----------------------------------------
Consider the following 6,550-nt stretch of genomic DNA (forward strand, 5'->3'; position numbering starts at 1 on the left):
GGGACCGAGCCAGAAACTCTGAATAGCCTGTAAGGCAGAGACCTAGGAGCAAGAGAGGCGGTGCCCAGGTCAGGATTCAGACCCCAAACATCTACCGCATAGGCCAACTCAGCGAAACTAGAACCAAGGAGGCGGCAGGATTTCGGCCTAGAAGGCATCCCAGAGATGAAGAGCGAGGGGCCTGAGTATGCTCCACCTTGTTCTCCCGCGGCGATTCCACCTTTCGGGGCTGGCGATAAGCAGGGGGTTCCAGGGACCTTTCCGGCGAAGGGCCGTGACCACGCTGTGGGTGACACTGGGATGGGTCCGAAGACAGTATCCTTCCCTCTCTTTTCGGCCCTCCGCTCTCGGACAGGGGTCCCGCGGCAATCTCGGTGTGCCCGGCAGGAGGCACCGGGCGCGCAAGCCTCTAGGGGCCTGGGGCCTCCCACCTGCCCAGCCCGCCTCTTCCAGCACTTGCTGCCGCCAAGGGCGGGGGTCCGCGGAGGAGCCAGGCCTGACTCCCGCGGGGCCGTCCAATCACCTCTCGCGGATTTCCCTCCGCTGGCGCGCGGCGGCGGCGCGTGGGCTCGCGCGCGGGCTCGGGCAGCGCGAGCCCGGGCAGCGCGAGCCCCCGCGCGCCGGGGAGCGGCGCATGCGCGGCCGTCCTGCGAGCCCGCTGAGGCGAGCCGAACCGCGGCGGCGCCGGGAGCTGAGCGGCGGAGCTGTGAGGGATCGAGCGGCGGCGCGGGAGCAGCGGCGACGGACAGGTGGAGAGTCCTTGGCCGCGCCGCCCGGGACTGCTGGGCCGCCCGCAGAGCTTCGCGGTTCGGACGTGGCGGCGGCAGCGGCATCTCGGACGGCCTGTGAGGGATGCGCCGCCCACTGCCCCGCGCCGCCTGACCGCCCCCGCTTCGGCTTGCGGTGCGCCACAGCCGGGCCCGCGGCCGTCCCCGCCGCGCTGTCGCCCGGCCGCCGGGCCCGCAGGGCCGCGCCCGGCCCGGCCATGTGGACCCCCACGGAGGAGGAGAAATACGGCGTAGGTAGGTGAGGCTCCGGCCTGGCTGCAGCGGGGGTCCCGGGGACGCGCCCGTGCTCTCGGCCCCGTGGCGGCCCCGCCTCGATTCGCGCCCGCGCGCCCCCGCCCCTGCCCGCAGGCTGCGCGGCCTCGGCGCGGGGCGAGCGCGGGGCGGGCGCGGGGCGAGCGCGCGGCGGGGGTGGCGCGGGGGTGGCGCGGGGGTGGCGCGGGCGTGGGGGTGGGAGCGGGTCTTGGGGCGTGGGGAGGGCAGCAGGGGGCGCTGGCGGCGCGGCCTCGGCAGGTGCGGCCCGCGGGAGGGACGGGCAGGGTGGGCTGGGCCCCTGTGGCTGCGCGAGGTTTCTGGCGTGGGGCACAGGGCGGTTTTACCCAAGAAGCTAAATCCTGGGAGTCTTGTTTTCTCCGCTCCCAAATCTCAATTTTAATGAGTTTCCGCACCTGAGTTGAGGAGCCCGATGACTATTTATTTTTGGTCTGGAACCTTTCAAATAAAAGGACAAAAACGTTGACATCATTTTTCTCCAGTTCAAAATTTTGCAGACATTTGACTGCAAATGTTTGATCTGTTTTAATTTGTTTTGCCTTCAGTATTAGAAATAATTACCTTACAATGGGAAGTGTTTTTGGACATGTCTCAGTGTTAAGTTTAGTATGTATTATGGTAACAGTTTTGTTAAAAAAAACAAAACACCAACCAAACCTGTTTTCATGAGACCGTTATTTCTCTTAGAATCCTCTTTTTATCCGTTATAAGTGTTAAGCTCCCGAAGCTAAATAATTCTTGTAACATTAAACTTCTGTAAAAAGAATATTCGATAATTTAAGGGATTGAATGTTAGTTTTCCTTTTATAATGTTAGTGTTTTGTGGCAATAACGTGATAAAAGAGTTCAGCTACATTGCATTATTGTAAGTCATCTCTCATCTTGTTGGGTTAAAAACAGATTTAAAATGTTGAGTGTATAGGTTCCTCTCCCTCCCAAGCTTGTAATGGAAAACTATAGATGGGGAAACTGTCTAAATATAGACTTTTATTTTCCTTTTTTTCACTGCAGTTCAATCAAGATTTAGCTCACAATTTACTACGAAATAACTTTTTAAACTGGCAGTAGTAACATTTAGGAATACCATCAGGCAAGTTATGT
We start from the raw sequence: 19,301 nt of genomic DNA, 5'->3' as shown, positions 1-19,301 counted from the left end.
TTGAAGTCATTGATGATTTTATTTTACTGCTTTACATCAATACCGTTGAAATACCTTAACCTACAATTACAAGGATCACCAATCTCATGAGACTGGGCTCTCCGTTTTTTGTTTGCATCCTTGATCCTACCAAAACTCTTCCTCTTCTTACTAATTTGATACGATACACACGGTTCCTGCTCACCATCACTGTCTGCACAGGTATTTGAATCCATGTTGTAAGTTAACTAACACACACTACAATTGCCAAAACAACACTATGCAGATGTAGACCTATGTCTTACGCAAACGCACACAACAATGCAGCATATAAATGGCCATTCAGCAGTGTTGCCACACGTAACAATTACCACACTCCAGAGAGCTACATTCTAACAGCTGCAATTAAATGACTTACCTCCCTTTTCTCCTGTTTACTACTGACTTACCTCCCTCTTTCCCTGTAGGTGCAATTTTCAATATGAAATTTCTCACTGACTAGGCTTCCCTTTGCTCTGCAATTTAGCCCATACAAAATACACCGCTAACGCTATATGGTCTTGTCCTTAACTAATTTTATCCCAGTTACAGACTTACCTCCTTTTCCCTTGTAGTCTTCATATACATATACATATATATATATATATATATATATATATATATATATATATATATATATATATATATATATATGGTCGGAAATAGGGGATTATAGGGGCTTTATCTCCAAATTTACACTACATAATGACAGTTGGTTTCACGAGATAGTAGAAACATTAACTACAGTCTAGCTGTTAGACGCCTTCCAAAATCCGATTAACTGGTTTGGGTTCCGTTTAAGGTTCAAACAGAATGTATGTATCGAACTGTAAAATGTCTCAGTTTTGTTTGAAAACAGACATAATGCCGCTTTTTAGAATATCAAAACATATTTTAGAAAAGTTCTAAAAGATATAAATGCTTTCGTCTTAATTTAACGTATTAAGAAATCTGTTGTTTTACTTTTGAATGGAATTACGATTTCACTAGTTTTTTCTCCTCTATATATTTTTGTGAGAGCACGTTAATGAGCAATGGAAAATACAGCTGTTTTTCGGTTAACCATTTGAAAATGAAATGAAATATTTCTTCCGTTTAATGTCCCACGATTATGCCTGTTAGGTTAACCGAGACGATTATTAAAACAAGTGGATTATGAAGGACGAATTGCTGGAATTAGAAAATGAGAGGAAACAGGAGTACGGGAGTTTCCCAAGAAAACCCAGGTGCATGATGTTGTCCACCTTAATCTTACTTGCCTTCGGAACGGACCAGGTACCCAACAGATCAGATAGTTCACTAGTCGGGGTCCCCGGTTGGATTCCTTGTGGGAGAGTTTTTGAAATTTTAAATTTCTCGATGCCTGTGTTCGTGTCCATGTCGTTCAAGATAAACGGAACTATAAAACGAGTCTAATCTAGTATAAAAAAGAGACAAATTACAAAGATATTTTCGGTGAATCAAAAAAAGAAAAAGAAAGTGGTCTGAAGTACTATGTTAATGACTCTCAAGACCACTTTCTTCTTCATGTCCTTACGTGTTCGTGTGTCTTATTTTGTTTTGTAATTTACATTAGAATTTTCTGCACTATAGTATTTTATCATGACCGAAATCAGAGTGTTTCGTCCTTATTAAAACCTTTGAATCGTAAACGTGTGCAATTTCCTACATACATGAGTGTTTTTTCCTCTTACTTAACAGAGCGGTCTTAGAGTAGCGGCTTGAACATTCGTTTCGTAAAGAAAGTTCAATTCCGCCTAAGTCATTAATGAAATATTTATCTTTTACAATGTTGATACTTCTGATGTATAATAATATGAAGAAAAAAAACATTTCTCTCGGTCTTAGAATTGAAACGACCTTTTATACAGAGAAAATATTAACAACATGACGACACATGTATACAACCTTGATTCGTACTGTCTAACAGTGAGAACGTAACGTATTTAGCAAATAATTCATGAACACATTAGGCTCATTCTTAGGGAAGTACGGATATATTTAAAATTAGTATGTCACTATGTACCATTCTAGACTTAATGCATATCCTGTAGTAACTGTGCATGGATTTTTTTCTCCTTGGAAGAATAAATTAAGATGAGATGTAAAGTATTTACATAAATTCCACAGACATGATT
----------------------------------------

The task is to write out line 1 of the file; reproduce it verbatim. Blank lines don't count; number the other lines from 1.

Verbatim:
Consider the following 6,550-nt stretch of genomic DNA (forward strand, 5'->3'; position numbering starts at 1 on the left):